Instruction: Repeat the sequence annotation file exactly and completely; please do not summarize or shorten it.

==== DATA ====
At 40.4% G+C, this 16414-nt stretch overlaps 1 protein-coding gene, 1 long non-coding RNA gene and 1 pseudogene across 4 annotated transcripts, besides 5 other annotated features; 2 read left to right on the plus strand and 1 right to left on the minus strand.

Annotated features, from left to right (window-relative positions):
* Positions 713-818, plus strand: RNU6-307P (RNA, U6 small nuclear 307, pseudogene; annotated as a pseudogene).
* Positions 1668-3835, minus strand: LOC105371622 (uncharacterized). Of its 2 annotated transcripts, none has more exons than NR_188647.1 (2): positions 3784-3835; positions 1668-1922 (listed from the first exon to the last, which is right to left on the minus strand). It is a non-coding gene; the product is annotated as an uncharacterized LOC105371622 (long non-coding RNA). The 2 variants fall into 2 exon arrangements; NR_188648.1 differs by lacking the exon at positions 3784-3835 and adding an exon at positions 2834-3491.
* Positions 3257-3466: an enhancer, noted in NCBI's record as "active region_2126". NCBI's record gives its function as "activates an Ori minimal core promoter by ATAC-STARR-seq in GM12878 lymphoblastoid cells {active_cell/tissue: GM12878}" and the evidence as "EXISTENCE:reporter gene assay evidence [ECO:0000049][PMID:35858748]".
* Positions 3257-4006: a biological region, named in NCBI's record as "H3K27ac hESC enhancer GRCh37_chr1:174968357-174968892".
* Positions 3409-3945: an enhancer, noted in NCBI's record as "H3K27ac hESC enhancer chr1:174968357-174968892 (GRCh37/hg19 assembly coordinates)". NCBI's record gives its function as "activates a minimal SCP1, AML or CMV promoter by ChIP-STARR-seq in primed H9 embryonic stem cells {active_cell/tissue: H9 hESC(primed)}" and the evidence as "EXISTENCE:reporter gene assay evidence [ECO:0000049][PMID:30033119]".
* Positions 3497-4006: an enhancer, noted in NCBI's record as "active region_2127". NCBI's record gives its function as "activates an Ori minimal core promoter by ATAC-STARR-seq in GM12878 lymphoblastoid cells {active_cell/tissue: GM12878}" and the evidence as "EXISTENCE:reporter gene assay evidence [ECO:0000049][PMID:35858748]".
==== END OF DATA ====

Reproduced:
At 40.4% G+C, this 16414-nt stretch overlaps 1 protein-coding gene, 1 long non-coding RNA gene and 1 pseudogene across 4 annotated transcripts, besides 5 other annotated features; 2 read left to right on the plus strand and 1 right to left on the minus strand.

Annotated features, from left to right (window-relative positions):
* Positions 713-818, plus strand: RNU6-307P (RNA, U6 small nuclear 307, pseudogene; annotated as a pseudogene).
* Positions 1668-3835, minus strand: LOC105371622 (uncharacterized). Of its 2 annotated transcripts, none has more exons than NR_188647.1 (2): positions 3784-3835; positions 1668-1922 (listed from the first exon to the last, which is right to left on the minus strand). It is a non-coding gene; the product is annotated as an uncharacterized LOC105371622 (long non-coding RNA). The 2 variants fall into 2 exon arrangements; NR_188648.1 differs by lacking the exon at positions 3784-3835 and adding an exon at positions 2834-3491.
* Positions 3257-3466: an enhancer, noted in NCBI's record as "active region_2126". NCBI's record gives its function as "activates an Ori minimal core promoter by ATAC-STARR-seq in GM12878 lymphoblastoid cells {active_cell/tissue: GM12878}" and the evidence as "EXISTENCE:reporter gene assay evidence [ECO:0000049][PMID:35858748]".
* Positions 3257-4006: a biological region, named in NCBI's record as "H3K27ac hESC enhancer GRCh37_chr1:174968357-174968892".
* Positions 3409-3945: an enhancer, noted in NCBI's record as "H3K27ac hESC enhancer chr1:174968357-174968892 (GRCh37/hg19 assembly coordinates)". NCBI's record gives its function as "activates a minimal SCP1, AML or CMV promoter by ChIP-STARR-seq in primed H9 embryonic stem cells {active_cell/tissue: H9 hESC(primed)}" and the evidence as "EXISTENCE:reporter gene assay evidence [ECO:0000049][PMID:30033119]".
* Positions 3497-4006: an enhancer, noted in NCBI's record as "active region_2127". NCBI's record gives its function as "activates an Ori minimal core promoter by ATAC-STARR-seq in GM12878 lymphoblastoid cells {active_cell/tissue: GM12878}" and the evidence as "EXISTENCE:reporter gene assay evidence [ECO:0000049][PMID:35858748]".